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Sinfully Asian lease expiration could mean changes for Bronfman

With Sinfully Asian’s contract scheduled to expire in May, McGill Food and Dining Services (MFDS) will determine in the coming months what will happen to its location on the main floor of the Bronfman Building.

Upcoming decisions include whether MFDS, which works under under McGill Housing and Hospitality Services, will renew its lease with Sinfully Asian or allow a new restaurant to take its place, as well as additional decisions concerning renovations or other changes to its physical location.

According to MFDS Director (Food and Hospitality Services) Mathieu Laperle, Sinfully Asian and other businesses will have the opportunity to submit proposals for using the space early this semester. A committee comprised of students, MFDS staff, and employees from various departments and services will make the final decision in March.

Laperle said Sinfully Asian is currently one of the most popular destinations on campus, but MFDS is also open to changing the partnership.

“We need to [always] make sure the food is safe, [has] affordable prices, and with nice concepts, and also to be different on campus,” Laperle said. “Who would be the best partner to provide that service?”

To determine the needs of students, Laperle said he has met with students from the Faculty of Management—the main clientele of the location. Last semester, the Management Undergraduate Society (MUS) conducted an online survey of over 1,600 students from all faculties regarding their opinions of Sinfully Asian.

According to Joël Taillefer, president of the MUS, the survey indicated that students enjoy Sinfully Asian but want to see some changes.

“They liked the food, but it’s just too expensive, and the quality is not really there,” Taillefer said. “The variety of food too, like vegetarian options in cooked meals— there are not a lot of them—and gluten-free alternatives. There needs to be a little more consideration for all the students.”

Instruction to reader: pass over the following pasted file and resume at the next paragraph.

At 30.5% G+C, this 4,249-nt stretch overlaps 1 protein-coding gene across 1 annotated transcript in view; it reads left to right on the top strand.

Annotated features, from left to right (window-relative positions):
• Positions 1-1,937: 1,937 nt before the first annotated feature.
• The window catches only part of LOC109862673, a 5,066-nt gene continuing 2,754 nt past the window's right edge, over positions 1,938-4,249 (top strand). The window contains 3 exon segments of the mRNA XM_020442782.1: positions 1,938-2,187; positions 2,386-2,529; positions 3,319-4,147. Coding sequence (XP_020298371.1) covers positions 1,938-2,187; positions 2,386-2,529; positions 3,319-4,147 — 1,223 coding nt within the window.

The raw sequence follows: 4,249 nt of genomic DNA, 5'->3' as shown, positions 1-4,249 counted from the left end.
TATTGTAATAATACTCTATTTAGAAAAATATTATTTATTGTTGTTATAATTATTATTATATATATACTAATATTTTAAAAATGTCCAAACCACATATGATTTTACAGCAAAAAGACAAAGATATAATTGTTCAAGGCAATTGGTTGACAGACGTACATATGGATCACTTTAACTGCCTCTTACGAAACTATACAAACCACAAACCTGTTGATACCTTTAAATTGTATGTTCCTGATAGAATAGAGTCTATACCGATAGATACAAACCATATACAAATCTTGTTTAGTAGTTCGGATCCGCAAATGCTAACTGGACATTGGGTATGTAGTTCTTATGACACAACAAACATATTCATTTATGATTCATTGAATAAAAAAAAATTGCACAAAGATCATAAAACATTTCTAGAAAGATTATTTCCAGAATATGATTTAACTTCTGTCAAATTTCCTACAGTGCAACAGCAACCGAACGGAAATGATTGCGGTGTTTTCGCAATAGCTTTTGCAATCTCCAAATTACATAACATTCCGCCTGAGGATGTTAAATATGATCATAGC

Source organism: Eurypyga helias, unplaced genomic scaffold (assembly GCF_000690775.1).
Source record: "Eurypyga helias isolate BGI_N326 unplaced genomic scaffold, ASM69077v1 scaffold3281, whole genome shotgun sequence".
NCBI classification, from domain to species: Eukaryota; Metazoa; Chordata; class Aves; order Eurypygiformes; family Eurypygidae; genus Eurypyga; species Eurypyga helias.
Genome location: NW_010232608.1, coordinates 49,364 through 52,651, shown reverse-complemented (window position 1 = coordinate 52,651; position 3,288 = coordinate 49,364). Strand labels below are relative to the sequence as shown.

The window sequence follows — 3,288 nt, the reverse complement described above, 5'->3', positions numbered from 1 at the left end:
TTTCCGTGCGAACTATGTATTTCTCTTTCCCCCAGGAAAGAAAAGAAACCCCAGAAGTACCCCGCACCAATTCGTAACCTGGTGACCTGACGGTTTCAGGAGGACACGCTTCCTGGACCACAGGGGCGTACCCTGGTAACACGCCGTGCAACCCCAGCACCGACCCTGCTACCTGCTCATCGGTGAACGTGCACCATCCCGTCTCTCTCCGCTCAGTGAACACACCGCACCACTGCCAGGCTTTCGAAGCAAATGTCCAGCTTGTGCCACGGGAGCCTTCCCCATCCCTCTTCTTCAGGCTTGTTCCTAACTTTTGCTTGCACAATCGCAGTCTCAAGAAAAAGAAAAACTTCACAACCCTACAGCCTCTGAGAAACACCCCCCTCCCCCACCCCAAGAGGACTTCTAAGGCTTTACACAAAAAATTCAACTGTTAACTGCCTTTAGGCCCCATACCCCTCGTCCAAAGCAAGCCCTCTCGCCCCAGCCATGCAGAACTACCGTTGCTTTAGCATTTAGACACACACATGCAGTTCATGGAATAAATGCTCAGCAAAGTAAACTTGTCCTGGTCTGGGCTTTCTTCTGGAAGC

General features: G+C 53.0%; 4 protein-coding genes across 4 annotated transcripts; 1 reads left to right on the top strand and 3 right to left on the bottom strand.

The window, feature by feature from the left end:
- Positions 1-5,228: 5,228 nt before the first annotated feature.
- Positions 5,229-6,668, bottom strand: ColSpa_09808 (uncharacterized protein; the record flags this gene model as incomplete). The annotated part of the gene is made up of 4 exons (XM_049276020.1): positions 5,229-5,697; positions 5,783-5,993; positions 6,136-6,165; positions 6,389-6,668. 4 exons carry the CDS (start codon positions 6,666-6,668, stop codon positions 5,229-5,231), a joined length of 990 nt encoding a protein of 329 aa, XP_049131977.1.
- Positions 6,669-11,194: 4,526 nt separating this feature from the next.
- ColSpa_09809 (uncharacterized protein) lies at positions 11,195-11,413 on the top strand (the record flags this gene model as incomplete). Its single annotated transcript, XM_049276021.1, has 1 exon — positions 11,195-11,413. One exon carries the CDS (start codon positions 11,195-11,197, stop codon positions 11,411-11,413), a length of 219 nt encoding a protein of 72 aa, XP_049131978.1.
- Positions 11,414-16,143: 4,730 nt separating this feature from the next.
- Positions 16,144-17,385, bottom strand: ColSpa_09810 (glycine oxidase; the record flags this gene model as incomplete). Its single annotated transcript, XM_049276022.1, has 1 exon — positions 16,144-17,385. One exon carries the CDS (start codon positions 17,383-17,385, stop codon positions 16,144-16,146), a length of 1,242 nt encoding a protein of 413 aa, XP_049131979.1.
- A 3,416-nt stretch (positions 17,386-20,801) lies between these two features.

In November 2013, U1 Management student Henri St-Pierre created a group on Facebook entitled “Students for Chipotle at McGill,” which tried to gather support from the McGill community to bring a Chipotle Mexican Grill to Bronfman to replace Sinfully Asian. The group has over 900 members.

“The Chipotle [idea] just took off,” Taillefer said. “The thing is, it’s very cute, but the problem is there is no Chipotle in Quebec for a very good reason. I’m pretty sure they don’t have the licenses.”

Often restaurants find it difficult to franchise in Quebec due to the province’s unique set of laws and language policies.

In addition, Asian cuisine remained a popular suggestion within MUS survey.

“That is one thing that [MFDS] told me—that they don’t want to walk away from the Asian cuisine type,” Taillefer said. “What I’ve heard is maybe they were thinking of a mix of two kinds of food in one area. So maybe half would sell Mexican food and the other half would sell Asian food.”

If Sinfully Asian renews the space, Laperle said he would still like to see some renovations in the location.

“We need to do some investment in the location in terms of the serving, the way we get the food,” he said. “We [also] need to find a way to work with the flow, because it’s very busy.”

Laperle added that renegotiating a contract with Sinfully Asian or a new tenant will allow MFDS to put on paper the tenant’s commitment to initiatives that have become important at McGill in the past five years, such as buying fair trade products and using more produce from Macdonald Campus.

“[The owner] was willing to step in, to work with us, that was wonderful […] but we want to put that in the contract right now,” he said. “At the moment it’s verbal; next time it will be more clear this is what we want to see.”

For students, Sinfully Asian’s accessible location is the restaurant’s major strong point.

“It’s easy,” said Robin Patricia-Windchip, U1 Arts. “Its accessible if I want to go to class or the library.”

However, other students complained of its lack of variety and its prices.

“The food can be repetitive because I eat there a lot,” said Marion Furio Lannoy, U2 Managment.“It’s expensive for what it is, for the quality, and it’s not open long enough.”

If Sinfully Asian were to leave, Lannoy did not think that Chipotle is the right option, but rather a healthier alternative.

“Not Chipotle, I honestly find it is too specific, and not enough variety,” Lannoy said. “Something very easy, with more salads. I would like to see more salads at Sinfully Asian [too].”


Additional reporting by Erica Friesen

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